What warranties and indemnities do you recommend putting in place to ensure IP value is fully preserved?

With advance planning and evaluation, a seller should be able to warranty ownership of its key assets. Equally important, the seller should also be able to warranty ownership of “complimentary” intangibles. For technology assets, complimentary intangibles can be code, test results, trade secrets and other assets that complement and enable use of patented technologies. For marketing assets, complimentary intangibles can be domain names, social media pages, marketing procedures, customer lists and other assets that complement and enable use of registered marks and copyrights.

Through IP valuation buyers and sellers will identify those IP assets that provide the greatest contribution to total enterprise value. Thus, pre transaction, sellers should confirm ownership of both the key identified IP assets and their complementary intangibles. This process of bundling IP and complementary assets enables more effective and transparent warranties.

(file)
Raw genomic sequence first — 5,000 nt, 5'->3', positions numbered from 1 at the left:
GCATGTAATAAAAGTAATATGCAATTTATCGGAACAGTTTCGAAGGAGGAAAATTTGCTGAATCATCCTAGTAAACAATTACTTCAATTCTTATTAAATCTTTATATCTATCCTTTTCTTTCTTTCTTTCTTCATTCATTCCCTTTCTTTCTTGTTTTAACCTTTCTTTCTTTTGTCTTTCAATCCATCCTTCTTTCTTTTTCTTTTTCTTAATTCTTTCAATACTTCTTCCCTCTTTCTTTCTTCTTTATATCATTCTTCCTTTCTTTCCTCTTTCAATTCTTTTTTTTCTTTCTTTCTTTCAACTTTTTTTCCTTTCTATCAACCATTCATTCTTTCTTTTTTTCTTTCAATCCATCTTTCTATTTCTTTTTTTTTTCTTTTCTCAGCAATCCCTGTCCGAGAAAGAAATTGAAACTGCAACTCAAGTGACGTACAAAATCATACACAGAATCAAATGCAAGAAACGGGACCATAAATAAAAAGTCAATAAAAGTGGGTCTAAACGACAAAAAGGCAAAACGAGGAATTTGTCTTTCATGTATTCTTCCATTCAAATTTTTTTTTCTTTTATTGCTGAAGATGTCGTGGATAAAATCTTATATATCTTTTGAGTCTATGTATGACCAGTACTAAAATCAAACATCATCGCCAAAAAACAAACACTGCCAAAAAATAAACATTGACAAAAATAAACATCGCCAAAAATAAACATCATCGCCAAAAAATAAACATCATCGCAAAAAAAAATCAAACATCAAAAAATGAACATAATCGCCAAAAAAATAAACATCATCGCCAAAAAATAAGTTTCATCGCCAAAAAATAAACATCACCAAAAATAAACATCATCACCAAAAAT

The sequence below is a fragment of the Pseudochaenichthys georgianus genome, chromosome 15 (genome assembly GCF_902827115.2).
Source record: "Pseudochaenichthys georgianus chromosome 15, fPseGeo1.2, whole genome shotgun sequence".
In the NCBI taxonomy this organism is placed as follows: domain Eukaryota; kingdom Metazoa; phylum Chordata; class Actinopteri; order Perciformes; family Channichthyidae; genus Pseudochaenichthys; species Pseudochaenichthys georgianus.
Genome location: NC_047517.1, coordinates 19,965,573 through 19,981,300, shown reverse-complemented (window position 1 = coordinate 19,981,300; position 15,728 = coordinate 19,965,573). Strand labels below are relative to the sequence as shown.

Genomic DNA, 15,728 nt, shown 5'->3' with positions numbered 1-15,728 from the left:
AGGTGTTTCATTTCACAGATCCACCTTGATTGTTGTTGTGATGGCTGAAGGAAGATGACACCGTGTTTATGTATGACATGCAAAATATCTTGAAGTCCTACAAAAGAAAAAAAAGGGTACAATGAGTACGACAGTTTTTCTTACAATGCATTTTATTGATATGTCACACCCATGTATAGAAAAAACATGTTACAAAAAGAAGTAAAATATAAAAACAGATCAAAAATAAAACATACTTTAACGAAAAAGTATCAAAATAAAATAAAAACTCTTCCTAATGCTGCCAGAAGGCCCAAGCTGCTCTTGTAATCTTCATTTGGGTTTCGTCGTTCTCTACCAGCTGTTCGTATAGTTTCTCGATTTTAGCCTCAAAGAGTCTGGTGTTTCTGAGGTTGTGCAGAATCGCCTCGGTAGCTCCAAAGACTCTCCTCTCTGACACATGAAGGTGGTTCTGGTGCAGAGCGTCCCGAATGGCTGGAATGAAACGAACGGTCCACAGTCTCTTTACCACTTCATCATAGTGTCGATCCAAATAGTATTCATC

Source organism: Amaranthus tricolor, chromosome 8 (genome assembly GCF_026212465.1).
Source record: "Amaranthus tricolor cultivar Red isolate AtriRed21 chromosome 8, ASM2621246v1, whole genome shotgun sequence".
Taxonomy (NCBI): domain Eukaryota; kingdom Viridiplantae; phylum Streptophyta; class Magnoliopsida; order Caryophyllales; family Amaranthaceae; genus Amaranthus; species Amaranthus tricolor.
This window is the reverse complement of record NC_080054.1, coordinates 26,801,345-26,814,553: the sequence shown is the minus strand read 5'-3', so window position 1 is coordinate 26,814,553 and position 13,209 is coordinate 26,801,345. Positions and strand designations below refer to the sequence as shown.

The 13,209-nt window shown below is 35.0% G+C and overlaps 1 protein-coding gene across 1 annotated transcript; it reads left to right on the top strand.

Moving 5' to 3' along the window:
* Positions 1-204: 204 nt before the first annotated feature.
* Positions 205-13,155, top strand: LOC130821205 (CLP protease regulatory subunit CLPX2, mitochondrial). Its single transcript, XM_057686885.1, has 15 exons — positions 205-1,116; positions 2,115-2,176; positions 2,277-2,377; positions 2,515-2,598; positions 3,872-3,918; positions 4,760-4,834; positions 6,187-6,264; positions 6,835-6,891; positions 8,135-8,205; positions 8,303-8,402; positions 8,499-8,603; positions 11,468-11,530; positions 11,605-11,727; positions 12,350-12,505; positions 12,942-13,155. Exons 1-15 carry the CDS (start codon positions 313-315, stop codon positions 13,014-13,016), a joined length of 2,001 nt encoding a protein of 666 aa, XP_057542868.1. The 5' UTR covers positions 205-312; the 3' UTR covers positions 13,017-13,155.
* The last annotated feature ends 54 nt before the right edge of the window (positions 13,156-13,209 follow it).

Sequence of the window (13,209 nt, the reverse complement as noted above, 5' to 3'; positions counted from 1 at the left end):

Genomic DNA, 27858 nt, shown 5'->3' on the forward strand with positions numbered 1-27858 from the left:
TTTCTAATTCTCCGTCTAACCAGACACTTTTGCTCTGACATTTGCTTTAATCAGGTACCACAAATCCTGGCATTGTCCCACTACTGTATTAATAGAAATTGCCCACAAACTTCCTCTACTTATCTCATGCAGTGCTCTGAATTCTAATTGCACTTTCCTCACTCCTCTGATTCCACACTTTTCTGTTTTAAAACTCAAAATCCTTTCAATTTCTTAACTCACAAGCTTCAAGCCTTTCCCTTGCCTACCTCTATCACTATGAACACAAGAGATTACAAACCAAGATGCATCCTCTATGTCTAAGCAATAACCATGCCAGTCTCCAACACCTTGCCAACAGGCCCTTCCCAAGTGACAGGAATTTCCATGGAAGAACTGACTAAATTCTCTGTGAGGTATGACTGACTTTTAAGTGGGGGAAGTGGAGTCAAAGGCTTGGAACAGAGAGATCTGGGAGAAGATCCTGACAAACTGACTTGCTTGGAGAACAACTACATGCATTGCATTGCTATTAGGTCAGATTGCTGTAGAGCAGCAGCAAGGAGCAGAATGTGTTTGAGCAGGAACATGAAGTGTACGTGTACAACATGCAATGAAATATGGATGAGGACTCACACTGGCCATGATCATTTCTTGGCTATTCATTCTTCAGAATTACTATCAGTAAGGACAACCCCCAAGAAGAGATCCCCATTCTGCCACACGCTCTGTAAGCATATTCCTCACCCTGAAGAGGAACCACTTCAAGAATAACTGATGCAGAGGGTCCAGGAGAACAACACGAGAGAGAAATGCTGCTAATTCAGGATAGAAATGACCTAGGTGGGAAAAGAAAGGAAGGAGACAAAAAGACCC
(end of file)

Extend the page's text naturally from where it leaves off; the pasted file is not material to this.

Top Tips – To Accurately Establish IP Ownership Process

• For IP valuation, do not rely on only one valuation methodology. Valuation analysts should utilize multiple calculation methodologies and reconcile the differences indicated by each calculation.
• For establishing IP ownership in evaluating marketing assets such as trademarks, brands and copyrights, confirm ownership of domain names and social media sites. At too many businesses, domain name registrations and social media creation were outsourced, and management often assumes these assets are owned by the business. Its never too early to check, confirm and ensure website domain names and social media pages are properly owned by the business.


Contributing Advisors

Doug BaniaPrincipal, NEVIUM